Material Misrepresentation on an Employment Application as a Defense to Workers' Compensation Claims

A Resource to Utilize in Workers' Comp Defense

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Using Social Media Evidence to Defend Workers' Compensation Claims

By: Eva C. Roffis

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A Winter Wonderland of Slips, Trips, and Falls on Snow and Ice

By: Amanda Tapscott Belliveau, Esq.

amanda-belliveau.jpgThe recent cold snap will likely result in an increase in claims alleging slips or falls on snow or ice.  The claims must be analyzed on a case-by-case basis in order to determine whether the injury arose out of and occurred in the course of the employment.

Arising out of Analysis

Generally, ice or snow will be considered an added risk.  However, a claimant must relate an injury to the ice or snow in these cases.  

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The Street Risk Doctrine

By: Worker's Compensation Practice Group

The busy months of November and December bring with them lots of traveling, which means employees may be driving in higher traffic conditions, sometimes on icy roads.  In regards to the compensability of motor vehicle accidents, Virginia follows the “street risk doctrine.”

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Explaining the Unexplained Accident

HubSpot Featured Image_Work Injury Claim Form (1)How often have you heard, “I don’t know why I fell?” Quite often, claimants will be unable to explain how the accident occurred but they will file for workers’ compensation benefits because the injury occurred at the workplace. These situations are known as unexplained accident claims and they can be difficult to navigate because the claimant has suffered an injury, which occurred in the course of her employment, but she can provide no explanation of how the accident occurred.

In Virginia, it is the claimant’s burden to show that there is a causal connection between the injury and her employment. This properly places the burden on the claimant to show a link between the accident and a condition of her workplace. Consequently, the accident which

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Smoking, Surgery, and Suspending Indemnity Benefits

By: Esther King, Esq.

With the cost of medical treatment ever on the rise, it is imperative that Claimants cooperate with the recommended medical care to optimize results, minimize the likelihood of repeat procedures, restore their health, and enable them to return to the workforce.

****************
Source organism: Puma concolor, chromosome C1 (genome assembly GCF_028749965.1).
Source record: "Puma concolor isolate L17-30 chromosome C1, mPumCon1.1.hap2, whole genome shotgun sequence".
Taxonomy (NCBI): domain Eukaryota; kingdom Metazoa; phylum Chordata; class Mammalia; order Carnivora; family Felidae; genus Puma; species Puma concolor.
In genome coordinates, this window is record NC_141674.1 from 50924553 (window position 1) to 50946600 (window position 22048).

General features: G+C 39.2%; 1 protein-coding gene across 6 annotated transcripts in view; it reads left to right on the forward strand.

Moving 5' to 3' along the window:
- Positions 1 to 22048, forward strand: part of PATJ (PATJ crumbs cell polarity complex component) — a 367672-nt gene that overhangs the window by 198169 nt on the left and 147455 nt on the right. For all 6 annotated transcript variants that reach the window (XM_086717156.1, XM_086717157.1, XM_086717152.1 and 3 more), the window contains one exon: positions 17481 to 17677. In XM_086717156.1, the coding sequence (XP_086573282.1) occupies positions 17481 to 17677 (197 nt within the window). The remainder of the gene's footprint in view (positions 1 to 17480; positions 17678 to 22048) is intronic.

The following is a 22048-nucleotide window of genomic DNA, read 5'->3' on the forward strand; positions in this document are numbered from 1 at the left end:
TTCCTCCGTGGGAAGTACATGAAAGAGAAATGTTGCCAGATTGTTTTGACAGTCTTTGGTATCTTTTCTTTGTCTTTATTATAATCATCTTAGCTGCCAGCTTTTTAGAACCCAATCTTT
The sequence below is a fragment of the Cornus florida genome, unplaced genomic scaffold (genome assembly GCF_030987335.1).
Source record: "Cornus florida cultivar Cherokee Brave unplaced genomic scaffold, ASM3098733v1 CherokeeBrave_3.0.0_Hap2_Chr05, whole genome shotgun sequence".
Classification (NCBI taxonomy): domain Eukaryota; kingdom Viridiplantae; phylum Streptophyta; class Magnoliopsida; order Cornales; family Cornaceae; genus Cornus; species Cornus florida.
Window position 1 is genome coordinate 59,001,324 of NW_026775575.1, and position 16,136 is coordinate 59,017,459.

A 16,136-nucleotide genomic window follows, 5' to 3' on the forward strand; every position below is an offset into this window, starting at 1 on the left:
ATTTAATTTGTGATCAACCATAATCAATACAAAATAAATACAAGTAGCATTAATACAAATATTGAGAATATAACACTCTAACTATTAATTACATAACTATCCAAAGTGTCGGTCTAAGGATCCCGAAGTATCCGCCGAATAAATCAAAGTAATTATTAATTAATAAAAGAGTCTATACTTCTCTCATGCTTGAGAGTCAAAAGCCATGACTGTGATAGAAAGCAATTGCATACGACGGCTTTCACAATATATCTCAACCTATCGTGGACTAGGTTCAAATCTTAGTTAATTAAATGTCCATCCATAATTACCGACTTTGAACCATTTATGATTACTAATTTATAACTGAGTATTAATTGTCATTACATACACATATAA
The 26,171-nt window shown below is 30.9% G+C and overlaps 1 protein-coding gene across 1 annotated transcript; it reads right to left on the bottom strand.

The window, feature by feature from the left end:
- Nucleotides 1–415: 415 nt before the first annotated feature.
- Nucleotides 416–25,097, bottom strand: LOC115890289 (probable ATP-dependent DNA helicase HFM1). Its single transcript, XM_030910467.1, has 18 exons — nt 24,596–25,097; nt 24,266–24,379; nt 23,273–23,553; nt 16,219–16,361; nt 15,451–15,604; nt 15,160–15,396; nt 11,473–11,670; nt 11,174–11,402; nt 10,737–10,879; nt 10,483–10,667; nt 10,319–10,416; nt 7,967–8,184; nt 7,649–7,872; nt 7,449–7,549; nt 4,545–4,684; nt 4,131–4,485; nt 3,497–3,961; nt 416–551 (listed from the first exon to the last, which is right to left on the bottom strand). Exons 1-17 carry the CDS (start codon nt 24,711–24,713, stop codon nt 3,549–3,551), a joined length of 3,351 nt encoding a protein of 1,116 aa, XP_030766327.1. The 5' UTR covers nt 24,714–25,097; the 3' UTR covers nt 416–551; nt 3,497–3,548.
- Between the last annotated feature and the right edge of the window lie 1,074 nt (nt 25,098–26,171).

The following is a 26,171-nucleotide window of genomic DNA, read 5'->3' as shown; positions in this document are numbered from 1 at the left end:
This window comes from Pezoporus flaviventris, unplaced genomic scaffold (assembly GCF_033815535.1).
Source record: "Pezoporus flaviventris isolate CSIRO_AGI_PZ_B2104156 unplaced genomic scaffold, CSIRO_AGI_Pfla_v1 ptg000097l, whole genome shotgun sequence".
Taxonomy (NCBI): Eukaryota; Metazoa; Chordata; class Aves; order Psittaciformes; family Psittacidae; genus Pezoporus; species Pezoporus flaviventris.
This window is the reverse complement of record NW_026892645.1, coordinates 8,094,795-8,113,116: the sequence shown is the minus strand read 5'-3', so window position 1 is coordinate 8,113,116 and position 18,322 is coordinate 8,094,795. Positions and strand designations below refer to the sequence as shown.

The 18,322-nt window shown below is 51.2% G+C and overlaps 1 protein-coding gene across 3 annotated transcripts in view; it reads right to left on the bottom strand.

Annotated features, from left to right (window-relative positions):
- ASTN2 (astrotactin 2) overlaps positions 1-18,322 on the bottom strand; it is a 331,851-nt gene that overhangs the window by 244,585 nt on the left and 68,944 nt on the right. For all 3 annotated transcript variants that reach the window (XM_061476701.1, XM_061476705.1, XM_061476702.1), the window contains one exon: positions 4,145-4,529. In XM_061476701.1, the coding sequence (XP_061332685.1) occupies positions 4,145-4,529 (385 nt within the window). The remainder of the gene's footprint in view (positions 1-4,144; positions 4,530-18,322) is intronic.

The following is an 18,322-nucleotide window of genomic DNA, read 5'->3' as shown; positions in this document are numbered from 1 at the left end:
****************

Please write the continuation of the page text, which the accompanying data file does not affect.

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OSHA Rules Out Mandatory Post-Accident Drug Screening

Employers need to keep in mind that, while tempting, mandatory post-accident drug/alcohol testing is no longer permitted.  Effective August, 2016, new OSHA reporting rules require employers to establish a reasonable procedure for employees to report workplace accidents and injuries – free from intimidation or retaliation.

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Medical Fee Schedule Coming to Virginia in January 2018

By: Lauren Ebersole Hutcheson, Esq.

Historically, in Virginia, an employer’s pecuniary liability for medical, surgical and hospital treatment has been limited to the prevailing rate in the community to determine the reasonableness of the charge pursuant to Va. Code 65.2-605. The uncertainty of the prevailing rate in the community resulted in numerous claims filed by medical providers against employers and carriers for reimbursement of write-offs. As of March 2016, Virginia was one of only 7 states to be without a standardized fee schedule.

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Injury By Accident In Virginia: It’s Alive Again!

Virginia case law has consistently held that in order to prove an “injury by accident,”  a claimant must show: 

“(1) an identifiable incident; (2) that occurs at some reasonably definite time; (3) an obvious sudden mechanical or structural change in the body; and (4) a causal connection between the incident and the bodily change.”  Chesterfield Co. v. Dunn, 9 Va. App. 475, 476, 389 S.E.2d 180, 181 (1990).  “Repetitive activity” or “repetitive trauma” injuries are not covered by the Virginia Workers’ Compensation Act.   However, in Van Buren v. Augusta County., 66 Va. App. 441 (2016), the Court of Appeals held that a firefighter who noticed neck and shoulder pain after a 45-minute rescue suffered an injury by accident.  The Commission followed that decision in Dugger v. Riverside Regional Jail Authority, JCN VA00001117636 (Jan. 3, 2017), holding that the claimant proved an injury by accident where she noticed a swollen knee after engaging in 4 hours of physical tactics training.   Those decisions suggested a fundamental change in the definition of “injury by accident.” 

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Are Injuries Sustained During Social Events Compensable?

By: Eva C. Roffis, Esq.

Typically, an injury sustained by a worker at a social or recreational event is not compensable. However, numerous factors must be examined in order to determine whether the claimant’s accident arose out of the employment.

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